The Peculiarities of Laser Cutting Laser cutting is a technology that uses a laser to cut materials where complex contours demand precise, fast and force-free processing. It is typically used for industrial manufacturing applications. Lasers create narrow kerfs and thus achieve high-precision cuts. This method does not show any distortion. In many cases post-processing is not necessary as the component is subjected to only little heat input and it can mostly be cut dross-free. It may be interesting to know about the peculiarities of laser cutting, its benefits and different types of cutting processes.
Almost all kinds of metals can be laser cut. Mild steel, stainless steel and aluminum are the most common applications. Other laser cut parts are made of wood, plastics, glass and ceramics. Compared with alternative techniques like die cutting, laser cutting is cost-efficient for small-batch production. The big benefit of laser cutting is the localised laser energy input that provides small focal diameters, high feed rates and minimal heat input.
Among the advantages of laser cutting over mechanical cutting one can name easier handling and reduced contamination of the work piece, since there is no cutting edge which can become contaminated by the material or contaminate the material. Precision may be better, since the laser beam does not wear during the process. there is also a reduced chance of deforming the material that is being cut, as laser systems have a small heat-affected zone. some materials are also very difficult or impossible to cut by other cutting methods.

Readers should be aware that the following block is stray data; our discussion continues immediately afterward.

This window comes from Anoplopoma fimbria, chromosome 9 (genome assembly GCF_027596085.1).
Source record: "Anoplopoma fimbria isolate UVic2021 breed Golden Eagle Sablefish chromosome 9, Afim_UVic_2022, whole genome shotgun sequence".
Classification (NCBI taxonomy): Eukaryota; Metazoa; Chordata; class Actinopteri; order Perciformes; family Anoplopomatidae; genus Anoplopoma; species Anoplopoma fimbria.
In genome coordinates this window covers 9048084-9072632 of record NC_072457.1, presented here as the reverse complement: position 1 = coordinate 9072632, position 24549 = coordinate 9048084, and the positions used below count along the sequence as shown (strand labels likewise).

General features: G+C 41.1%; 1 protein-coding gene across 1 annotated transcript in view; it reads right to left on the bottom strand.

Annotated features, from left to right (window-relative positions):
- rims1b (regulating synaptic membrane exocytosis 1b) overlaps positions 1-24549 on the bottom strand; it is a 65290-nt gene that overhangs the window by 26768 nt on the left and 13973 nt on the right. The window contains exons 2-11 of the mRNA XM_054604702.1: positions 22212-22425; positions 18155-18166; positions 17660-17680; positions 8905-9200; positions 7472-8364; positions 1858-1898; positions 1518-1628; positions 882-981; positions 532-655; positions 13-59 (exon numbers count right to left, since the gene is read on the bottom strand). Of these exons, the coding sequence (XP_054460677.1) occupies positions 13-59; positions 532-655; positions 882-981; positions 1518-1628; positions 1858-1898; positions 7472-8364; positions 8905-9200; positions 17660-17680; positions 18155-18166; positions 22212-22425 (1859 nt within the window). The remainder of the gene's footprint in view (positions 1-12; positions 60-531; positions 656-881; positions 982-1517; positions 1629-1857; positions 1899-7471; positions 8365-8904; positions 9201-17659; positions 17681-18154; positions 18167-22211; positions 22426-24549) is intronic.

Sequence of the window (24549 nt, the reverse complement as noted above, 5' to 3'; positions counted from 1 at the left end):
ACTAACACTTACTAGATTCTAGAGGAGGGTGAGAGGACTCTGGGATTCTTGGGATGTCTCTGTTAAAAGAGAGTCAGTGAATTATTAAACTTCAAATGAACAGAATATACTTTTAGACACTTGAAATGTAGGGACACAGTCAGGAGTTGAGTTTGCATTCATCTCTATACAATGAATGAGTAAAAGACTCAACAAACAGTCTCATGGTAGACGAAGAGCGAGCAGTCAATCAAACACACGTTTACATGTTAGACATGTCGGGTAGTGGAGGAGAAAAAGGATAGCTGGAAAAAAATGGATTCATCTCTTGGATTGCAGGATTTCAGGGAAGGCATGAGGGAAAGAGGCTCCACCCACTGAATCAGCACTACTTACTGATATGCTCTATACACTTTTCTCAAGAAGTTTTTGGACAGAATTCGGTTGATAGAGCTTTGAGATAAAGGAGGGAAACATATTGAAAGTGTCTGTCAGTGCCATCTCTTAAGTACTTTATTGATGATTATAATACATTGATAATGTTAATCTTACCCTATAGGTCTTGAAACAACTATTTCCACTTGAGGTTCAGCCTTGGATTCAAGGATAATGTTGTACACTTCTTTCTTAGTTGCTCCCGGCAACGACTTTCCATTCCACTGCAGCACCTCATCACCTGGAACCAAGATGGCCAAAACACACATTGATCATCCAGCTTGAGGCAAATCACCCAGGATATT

There are three different laser cutting processes: flame cutting, fusion cutting and sublimation cutting. while making a decision which process to choose a person should consider the cut geometry, cycle time, system technology and, above all, the material the piece is made of. In flame cutting, oxygen is used as the cutting gas. The oxygen is blown into the kerf. there, the heated metal reacts with the oxygen. It begins to burn and oxidises. The chemical reaction releases large amounts of energy, up to five times the laser energy, and assists the laser beam. Flame cutting makes it possible to cut at high speeds and handle jobs involving thick plates such as mild steel with thicknesses in excess of thirty millimetres.
Laser fusion cutting typically presupposes using inert gases, nitrogen or argon, for cutting higher alloyed steels and aluminum. The gas is blown through the kerf. This means that they do not react with the molten metal in the kerf. they simply blow it out toward the bottom. Simultaneously, they shield the cut edge from the air. The great advantage of this type of laser cutting is that cut edges are oxide free and do not require further treatment. nevertheless, the laser beam must supply all of the energy needed for cutting. for this reason, cutting speeds as high as those in flame cutting can be achieved only in thin sheets.
In the laser sublimation cutting process the idea is to use the laser to vaporise the material with as little melting as possible. The material vapour creates high pressure that expels the molten material from the top and bottom of the kerf. The process gas, nitrogen, argon or helium, serves solely to shield the cut surfaces from the environment. It ensures that the edges remain oxide free. This process is rarely used in sheet metal fabrication. its use, however, becomes attractive in applications involving particularly delicate laser cutting work.
In recent years, the increase in laser cutting has been evident. The improvements in accuracy, edge squareness and heat input control made it possible for laser cutting to replace other profiling techniques such as plasma cutting and oxy-fuel cutting almost completely.